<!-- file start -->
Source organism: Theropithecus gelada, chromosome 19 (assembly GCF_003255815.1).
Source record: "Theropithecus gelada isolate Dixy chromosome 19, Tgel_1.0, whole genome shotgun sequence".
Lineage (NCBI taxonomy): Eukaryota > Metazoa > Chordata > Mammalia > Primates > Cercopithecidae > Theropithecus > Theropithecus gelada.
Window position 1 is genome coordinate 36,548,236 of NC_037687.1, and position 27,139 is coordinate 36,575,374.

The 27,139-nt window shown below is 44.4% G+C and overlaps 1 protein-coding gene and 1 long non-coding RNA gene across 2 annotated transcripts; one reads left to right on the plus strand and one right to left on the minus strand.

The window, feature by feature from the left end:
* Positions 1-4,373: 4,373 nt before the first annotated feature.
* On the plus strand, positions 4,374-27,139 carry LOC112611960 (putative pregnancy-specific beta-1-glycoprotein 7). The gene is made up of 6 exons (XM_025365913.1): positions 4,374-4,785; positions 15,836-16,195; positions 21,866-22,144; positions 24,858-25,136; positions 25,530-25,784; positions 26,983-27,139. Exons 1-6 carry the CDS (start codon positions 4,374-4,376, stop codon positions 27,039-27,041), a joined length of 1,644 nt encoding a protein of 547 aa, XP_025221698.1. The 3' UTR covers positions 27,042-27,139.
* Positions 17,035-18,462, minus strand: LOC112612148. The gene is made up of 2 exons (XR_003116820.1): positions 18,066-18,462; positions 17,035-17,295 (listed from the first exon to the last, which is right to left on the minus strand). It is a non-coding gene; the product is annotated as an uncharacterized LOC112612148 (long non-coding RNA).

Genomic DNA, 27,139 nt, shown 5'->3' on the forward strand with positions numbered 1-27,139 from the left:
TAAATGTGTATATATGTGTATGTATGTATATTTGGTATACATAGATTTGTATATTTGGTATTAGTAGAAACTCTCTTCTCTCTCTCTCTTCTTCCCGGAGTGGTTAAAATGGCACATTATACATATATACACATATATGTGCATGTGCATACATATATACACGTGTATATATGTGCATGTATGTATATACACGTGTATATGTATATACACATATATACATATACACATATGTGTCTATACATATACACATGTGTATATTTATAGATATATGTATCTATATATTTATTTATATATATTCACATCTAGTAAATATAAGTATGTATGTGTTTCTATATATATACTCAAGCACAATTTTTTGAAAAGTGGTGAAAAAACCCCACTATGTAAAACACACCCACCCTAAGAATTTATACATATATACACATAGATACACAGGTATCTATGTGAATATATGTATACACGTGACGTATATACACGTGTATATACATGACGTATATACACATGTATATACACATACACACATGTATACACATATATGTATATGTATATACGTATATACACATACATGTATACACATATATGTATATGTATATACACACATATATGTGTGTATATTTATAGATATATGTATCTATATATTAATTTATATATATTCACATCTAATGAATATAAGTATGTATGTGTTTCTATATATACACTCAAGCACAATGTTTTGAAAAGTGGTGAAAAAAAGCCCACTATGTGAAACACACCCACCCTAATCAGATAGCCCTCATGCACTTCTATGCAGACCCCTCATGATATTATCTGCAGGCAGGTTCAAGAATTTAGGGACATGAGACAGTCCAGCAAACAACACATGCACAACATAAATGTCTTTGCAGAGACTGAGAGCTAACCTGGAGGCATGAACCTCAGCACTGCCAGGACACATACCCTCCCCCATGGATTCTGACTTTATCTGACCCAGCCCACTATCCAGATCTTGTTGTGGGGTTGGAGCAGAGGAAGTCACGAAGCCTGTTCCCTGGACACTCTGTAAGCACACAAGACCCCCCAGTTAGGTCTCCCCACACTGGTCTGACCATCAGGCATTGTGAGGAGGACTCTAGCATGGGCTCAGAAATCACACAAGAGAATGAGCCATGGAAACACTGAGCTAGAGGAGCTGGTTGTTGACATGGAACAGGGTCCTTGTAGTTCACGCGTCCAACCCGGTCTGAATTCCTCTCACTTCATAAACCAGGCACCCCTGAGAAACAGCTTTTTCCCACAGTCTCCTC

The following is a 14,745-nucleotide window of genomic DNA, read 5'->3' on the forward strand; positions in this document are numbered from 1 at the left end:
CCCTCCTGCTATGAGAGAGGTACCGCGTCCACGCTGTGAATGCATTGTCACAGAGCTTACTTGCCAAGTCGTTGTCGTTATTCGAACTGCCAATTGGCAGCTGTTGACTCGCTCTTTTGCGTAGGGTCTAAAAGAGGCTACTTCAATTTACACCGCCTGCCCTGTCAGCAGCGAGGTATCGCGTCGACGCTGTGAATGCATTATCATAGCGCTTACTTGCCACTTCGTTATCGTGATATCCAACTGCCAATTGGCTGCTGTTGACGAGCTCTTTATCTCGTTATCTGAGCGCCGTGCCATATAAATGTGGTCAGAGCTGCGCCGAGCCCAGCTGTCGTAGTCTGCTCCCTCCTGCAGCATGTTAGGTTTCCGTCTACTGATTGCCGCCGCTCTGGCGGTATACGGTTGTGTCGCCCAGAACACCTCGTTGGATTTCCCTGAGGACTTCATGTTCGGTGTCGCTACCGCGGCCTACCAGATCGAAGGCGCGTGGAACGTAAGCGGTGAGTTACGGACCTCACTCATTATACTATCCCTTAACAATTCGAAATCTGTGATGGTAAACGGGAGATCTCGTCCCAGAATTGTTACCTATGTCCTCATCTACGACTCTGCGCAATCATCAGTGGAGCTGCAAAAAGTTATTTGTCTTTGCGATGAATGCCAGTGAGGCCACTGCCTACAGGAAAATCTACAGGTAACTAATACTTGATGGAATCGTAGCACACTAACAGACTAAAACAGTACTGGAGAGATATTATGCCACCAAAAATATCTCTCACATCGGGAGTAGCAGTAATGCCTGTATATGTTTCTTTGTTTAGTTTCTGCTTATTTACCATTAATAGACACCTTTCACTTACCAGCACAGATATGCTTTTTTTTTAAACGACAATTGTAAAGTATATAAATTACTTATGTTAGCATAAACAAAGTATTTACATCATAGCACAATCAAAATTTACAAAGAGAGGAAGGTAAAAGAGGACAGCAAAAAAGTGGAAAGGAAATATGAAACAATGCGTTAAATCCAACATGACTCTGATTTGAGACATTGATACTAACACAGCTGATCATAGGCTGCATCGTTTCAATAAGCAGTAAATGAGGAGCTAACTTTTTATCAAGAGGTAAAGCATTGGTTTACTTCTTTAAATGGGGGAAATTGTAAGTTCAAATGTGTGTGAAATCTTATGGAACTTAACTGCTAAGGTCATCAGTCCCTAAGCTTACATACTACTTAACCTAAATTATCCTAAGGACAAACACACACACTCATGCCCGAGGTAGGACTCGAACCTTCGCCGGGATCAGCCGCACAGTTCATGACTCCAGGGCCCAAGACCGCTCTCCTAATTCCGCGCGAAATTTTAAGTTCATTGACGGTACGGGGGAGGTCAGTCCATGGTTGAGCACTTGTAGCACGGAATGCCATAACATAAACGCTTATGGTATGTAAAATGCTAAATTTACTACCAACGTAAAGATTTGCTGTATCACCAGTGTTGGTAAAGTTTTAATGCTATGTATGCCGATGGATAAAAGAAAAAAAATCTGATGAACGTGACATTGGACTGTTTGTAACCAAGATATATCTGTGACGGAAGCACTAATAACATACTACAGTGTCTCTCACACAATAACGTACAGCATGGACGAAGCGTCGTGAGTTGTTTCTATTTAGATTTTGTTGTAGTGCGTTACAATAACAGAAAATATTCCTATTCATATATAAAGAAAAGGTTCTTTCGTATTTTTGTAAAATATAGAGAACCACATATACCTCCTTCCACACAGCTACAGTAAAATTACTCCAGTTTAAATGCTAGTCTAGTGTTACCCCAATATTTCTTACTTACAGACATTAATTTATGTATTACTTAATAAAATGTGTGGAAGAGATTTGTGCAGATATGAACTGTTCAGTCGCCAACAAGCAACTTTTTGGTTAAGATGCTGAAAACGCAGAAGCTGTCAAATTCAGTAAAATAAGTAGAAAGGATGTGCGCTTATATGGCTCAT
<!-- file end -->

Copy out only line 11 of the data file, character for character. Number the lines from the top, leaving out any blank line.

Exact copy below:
TAAATGTGTATATATGTGTATGTATGTATATTTGGTATACATAGATTTGTATATTTGGTATTAGTAGAAACTCTCTTCTCTCTCTCTCTTCTTCCCGGAGTGGTTAAAATGGCACATTATACATATATACACATATATGTGCATGTGCATACATATATACACGTGTATATATGTGCATGTATGTATATACACGTGTATATGTATATACACATATATACATATACACATATGTGTCTATACATATACACATGTGTATATTTATAGATATATGTATCTATATATTTATTTATATATATTCACATCTAGTAAATATAAGTATGTATGTGTTTCTATATATATACTCAAGCACAATTTTTTGAAAAGTGGTGAAAAAACCCCACTATGTAAAACACACCCACCCTAAGAATTTATACATATATACACATAGATACACAGGTATCTATGTGAATATATGTATACACGTGACGTATATACACGTGTATATACATGACGTATATACACATGTATATACACATACACACATGTATACACATATATGTATATGTATATACGTATATACACATACATGTATACACATATATGTATATGTATATACACACATATATGTGTGTATATTTATAGATATATGTATCTATATATTAATTTATATATATTCACATCTAATGAATATAAGTATGTATGTGTTTCTATATATACACTCAAGCACAATGTTTTGAAAAGTGGTGAAAAAAAGCCCACTATGTGAAACACACCCACCCTAATCAGATAGCCCTCATGCACTTCTATGCAGACCCCTCATGATATTATCTGCAGGCAGGTTCAAGAATTTAGGGACATGAGACAGTCCAGCAAACAACACATGCACAACATAAATGTCTTTGCAGAGACTGAGAGCTAACCTGGAGGCATGAACCTCAGCACTGCCAGGACACATACCCTCCCCCATGGATTCTGACTTTATCTGACCCAGCCCACTATCCAGATCTTGTTGTGGGGTTGGAGCAGAGGAAGTCACGAAGCCTGTTCCCTGGACACTCTGTAAGCACACAAGACCCCCCAGTTAGGTCTCCCCACACTGGTCTGACCATCAGGCATTGTGAGGAGGACTCTAGCATGGGCTCAGAAATCACACAAGAGAATGAGCCATGGAAACACTGAGCTAGAGGAGCTGGTTGTTGACATGGAACAGGGTCCTTGTAGTTCACGCGTCCAACCCGGTCTGAATTCCTCTCACTTCATAAACCAGGCACCCCTGAGAAACAGCTTTTTCCCACAGTCTCCTC